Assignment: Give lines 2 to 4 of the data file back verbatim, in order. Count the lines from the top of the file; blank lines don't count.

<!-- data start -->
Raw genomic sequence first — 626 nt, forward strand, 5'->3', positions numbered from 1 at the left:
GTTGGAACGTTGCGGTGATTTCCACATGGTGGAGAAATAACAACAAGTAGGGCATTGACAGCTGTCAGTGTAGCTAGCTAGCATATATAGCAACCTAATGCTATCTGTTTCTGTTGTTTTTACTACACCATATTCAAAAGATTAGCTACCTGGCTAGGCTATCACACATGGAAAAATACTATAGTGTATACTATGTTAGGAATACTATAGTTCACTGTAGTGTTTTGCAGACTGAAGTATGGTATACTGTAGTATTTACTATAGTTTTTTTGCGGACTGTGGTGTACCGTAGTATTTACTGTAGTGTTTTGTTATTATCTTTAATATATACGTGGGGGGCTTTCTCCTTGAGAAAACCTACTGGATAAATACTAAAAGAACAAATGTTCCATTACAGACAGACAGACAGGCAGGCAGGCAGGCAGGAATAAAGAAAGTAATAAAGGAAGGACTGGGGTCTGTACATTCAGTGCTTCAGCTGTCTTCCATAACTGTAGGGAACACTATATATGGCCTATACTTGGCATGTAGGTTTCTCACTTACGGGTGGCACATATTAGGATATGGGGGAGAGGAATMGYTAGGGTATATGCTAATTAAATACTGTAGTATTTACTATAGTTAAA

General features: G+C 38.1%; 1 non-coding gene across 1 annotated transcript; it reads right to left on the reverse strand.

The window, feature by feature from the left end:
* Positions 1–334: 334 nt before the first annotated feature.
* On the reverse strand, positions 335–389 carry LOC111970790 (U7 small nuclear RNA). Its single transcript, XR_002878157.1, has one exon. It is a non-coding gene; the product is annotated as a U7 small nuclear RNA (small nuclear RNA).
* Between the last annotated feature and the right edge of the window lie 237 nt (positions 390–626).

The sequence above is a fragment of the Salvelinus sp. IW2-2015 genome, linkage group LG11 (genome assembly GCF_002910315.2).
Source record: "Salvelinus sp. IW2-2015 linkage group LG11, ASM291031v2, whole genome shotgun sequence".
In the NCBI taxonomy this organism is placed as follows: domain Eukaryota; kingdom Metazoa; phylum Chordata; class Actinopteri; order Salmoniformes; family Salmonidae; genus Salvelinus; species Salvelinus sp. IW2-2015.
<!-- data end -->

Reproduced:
GTTGGAACGTTGCGGTGATTTCCACATGGTGGAGAAATAACAACAAGTAGGGCATTGACAGCTGTCAGTGTAGCTAGCTAGCATATATAGCAACCTAATGCTATCTGTTTCTGTTGTTTTTACTACACCATATTCAAAAGATTAGCTACCTGGCTAGGCTATCACACATGGAAAAATACTATAGTGTATACTATGTTAGGAATACTATAGTTCACTGTAGTGTTTTGCAGACTGAAGTATGGTATACTGTAGTATTTACTATAGTTTTTTTGCGGACTGTGGTGTACCGTAGTATTTACTGTAGTGTTTTGTTATTATCTTTAATATATACGTGGGGGGCTTTCTCCTTGAGAAAACCTACTGGATAAATACTAAAAGAACAAATGTTCCATTACAGACAGACAGACAGGCAGGCAGGCAGGCAGGAATAAAGAAAGTAATAAAGGAAGGACTGGGGTCTGTACATTCAGTGCTTCAGCTGTCTTCCATAACTGTAGGGAACACTATATATGGCCTATACTTGGCATGTAGGTTTCTCACTTACGGGTGGCACATATTAGGATATGGGGGAGAGGAATMGYTAGGGTATATGCTAATTAAATACTGTAGTATTTACTATAGTTAAA

General features: G+C 38.1%; 1 non-coding gene across 1 annotated transcript; it reads right to left on the reverse strand.

The window, feature by feature from the left end: